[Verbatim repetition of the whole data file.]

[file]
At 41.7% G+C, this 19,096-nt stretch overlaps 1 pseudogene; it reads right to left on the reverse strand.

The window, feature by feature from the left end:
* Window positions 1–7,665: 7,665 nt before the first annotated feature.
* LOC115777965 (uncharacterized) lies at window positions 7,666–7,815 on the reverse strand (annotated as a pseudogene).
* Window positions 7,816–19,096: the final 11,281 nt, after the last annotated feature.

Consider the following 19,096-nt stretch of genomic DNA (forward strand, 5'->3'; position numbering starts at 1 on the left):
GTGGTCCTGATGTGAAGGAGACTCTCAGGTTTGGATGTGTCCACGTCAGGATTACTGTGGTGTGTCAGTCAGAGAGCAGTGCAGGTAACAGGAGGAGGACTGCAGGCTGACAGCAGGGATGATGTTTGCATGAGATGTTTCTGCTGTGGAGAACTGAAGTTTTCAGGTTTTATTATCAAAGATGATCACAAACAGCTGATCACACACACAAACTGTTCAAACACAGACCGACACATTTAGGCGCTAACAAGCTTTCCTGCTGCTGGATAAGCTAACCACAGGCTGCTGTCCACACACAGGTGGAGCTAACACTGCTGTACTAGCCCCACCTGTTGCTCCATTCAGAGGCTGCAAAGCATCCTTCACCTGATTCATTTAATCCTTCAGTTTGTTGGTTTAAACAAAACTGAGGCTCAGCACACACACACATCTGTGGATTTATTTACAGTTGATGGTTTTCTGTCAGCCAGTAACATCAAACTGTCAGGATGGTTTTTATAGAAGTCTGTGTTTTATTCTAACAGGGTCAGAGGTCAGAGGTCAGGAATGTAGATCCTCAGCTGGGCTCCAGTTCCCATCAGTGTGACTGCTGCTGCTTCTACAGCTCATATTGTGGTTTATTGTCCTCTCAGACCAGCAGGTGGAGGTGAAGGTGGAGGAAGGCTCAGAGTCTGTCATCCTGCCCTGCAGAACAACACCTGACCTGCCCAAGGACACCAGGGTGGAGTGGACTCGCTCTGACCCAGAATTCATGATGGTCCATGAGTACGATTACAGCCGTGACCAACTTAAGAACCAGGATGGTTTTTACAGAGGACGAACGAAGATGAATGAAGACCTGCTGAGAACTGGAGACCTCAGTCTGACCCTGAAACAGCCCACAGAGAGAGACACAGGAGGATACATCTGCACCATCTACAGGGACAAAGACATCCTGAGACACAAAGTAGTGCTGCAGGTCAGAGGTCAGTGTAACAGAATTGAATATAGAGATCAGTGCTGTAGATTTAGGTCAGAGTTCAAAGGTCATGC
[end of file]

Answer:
At 41.7% G+C, this 19,096-nt stretch overlaps 1 pseudogene; it reads right to left on the reverse strand.

The window, feature by feature from the left end:
* Window positions 1–7,665: 7,665 nt before the first annotated feature.
* LOC115777965 (uncharacterized) lies at window positions 7,666–7,815 on the reverse strand (annotated as a pseudogene).
* Window positions 7,816–19,096: the final 11,281 nt, after the last annotated feature.

Consider the following 19,096-nt stretch of genomic DNA (forward strand, 5'->3'; position numbering starts at 1 on the left):
GTGGTCCTGATGTGAAGGAGACTCTCAGGTTTGGATGTGTCCACGTCAGGATTACTGTGGTGTGTCAGTCAGAGAGCAGTGCAGGTAACAGGAGGAGGACTGCAGGCTGACAGCAGGGATGATGTTTGCATGAGATGTTTCTGCTGTGGAGAACTGAAGTTTTCAGGTTTTATTATCAAAGATGATCACAAACAGCTGATCACACACACAAACTGTTCAAACACAGACCGACACATTTAGGCGCTAACAAGCTTTCCTGCTGCTGGATAAGCTAACCACAGGCTGCTGTCCACACACAGGTGGAGCTAACACTGCTGTACTAGCCCCACCTGTTGCTCCATTCAGAGGCTGCAAAGCATCCTTCACCTGATTCATTTAATCCTTCAGTTTGTTGGTTTAAACAAAACTGAGGCTCAGCACACACACACATCTGTGGATTTATTTACAGTTGATGGTTTTCTGTCAGCCAGTAACATCAAACTGTCAGGATGGTTTTTATAGAAGTCTGTGTTTTATTCTAACAGGGTCAGAGGTCAGAGGTCAGGAATGTAGATCCTCAGCTGGGCTCCAGTTCCCATCAGTGTGACTGCTGCTGCTTCTACAGCTCATATTGTGGTTTATTGTCCTCTCAGACCAGCAGGTGGAGGTGAAGGTGGAGGAAGGCTCAGAGTCTGTCATCCTGCCCTGCAGAACAACACCTGACCTGCCCAAGGACACCAGGGTGGAGTGGACTCGCTCTGACCCAGAATTCATGATGGTCCATGAGTACGATTACAGCCGTGACCAACTTAAGAACCAGGATGGTTTTTACAGAGGACGAACGAAGATGAATGAAGACCTGCTGAGAACTGGAGACCTCAGTCTGACCCTGAAACAGCCCACAGAGAGAGACACAGGAGGATACATCTGCACCATCTACAGGGACAAAGACATCCTGAGACACAAAGTAGTGCTGCAGGTCAGAGGTCAGTGTAACAGAATTGAATATAGAGATCAGTGCTGTAGATTTAGGTCAGAGTTCAAAGGTCATGC